Weekend weather to cool with overnight temperatures below zero
‘Summer time’ begins at 1am this Sunday with the clocks going forward one hour
People enjoying the spring sunshine in the Phoenix Park in Dublin on Monday. Photograph: Colin Keegan/Collins Dublin
The recent mild, springtime temperatures are set to drop over the weekend with overnight frost expected across most of the country, Met Éireann has said.
However, people will be able to take advantage of the bright and clear daytime skies, which are due to last over the coming days, by getting out for a breather as coronavirus restrictions remain in place.
Conditions on Friday will remain dry with temperatures reaching 14 degrees and a mix of cloud and sunshine through the afternoon. However, Met Éireann is forecasting “fresher” temperatures for the weekend and cold overnight lows.
Saturday will see a mix of cloud and sunny spells with temperatures ranging from 7-10 degrees. The coolest weather will be on northern and eastern coasts with some passing rain showers in the east. Temperatures will drop after dark with widespread frost and lows of -2 to +1 degrees.
Sunday will start frosty but lead to bright spring sunshine throughout the day. Temperatures will be cooler than this week, ranging between 7 and 9 degrees with the odd wintry shower in the north of the country.
These cooler temperatures are forecast to continue next week along with some dark frost in places.
People are advised to remember that “summer time” begins at 1am this Sunday with the clocks going forward one hour.
However, increased restrictions around socialising, and advice to maintain “social distance” at all times, means opportunities to take advantage of the longer evenings will be limited.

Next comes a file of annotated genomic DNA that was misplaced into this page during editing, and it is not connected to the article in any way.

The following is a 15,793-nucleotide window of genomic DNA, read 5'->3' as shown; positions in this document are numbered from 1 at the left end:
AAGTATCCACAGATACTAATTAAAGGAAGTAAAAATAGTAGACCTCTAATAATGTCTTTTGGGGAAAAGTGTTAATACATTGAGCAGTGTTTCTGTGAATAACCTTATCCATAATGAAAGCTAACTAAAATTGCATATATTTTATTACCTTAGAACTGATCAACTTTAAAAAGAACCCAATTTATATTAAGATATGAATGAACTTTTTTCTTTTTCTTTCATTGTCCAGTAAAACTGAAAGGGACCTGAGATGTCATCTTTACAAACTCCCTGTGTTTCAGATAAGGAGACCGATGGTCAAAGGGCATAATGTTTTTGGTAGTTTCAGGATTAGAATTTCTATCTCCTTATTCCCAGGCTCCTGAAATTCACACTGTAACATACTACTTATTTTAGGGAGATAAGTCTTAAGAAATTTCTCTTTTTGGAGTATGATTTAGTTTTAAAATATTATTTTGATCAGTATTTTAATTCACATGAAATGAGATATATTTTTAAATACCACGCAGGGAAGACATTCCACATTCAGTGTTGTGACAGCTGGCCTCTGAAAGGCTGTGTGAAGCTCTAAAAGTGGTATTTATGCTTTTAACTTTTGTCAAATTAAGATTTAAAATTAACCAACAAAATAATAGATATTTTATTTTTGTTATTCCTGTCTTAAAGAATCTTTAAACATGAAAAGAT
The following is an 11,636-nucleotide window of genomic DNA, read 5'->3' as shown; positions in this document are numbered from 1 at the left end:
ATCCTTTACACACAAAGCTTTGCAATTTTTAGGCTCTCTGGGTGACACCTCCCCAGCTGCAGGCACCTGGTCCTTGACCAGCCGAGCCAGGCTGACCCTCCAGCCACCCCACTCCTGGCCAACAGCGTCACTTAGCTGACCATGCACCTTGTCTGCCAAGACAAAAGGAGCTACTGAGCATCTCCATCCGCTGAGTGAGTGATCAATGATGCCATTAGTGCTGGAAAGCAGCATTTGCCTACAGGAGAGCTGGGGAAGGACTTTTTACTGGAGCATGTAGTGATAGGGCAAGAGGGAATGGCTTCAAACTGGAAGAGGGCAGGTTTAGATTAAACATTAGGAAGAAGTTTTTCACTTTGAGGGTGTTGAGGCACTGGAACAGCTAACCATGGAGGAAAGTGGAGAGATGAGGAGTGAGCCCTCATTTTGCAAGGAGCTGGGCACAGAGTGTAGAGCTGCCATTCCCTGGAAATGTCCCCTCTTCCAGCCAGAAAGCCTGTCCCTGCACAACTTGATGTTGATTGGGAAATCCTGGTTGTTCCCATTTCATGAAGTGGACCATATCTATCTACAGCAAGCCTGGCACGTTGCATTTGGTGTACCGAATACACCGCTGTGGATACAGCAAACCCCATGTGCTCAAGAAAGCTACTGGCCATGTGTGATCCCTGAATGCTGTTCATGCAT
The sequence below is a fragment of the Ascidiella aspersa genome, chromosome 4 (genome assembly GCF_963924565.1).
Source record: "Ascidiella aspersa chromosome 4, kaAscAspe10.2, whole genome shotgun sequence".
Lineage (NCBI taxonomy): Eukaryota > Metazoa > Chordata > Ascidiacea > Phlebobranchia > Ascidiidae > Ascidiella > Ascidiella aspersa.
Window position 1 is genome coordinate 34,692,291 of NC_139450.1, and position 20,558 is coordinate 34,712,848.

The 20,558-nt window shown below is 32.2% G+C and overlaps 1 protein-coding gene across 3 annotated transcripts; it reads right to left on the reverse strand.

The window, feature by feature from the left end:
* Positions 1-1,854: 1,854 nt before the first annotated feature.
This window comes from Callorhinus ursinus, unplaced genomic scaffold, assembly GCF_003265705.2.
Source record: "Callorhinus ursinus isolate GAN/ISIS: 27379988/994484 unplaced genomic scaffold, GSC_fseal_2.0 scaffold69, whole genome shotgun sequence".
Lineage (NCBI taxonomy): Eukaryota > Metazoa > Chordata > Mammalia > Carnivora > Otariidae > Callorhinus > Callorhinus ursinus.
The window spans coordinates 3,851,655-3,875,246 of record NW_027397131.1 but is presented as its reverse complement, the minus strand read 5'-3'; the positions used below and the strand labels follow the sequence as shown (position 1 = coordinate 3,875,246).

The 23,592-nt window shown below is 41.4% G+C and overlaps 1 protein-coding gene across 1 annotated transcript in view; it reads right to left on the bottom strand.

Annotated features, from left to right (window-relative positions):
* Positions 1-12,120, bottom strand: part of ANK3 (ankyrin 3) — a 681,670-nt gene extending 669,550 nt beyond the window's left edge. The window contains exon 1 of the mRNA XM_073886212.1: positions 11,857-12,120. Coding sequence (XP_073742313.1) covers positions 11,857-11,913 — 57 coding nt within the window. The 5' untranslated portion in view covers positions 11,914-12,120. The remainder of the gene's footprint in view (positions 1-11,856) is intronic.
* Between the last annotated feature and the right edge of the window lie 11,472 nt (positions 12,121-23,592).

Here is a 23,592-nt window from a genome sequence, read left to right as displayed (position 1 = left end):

The Government advice remains that people should “stay home if at all possible” and that any social gatherings must be limited to a maximum of four people unless they are from the same household.
An increased presence of park rangers and gardaí in parks and public places has also been introduced to ensure physical distancing is being observed.
Last year, the Government opposed the European Union’s proposal to end seasonal clock changes as it could result in different time zones in Ireland after Brexit.
The Government’s decision followed a public consultation in which 66 per cent of respondents voted in favour of abolishing the biannual clock change.
But four out of every five of the 1,000 people who took part in the survey said they would oppose the change if it were to result in a different time zones north and south of the Border.
The standard winter time in Ireland, which lasts from October 31st to March 31st, was first introduced in May 1916. The UK and the Republic abolished their previous summer time arrangements in 1968 to harmonise with the rest of Europe and switched back again in 1972.
EU legislation on summer time arrangements was introduced in 1980 to unify existing national practices across the union. Since 2001, the EU directive on summer time arrangements has required member states to switch to summer time on the last Sunday of March and to switch back to winter time on the last Sunday of October.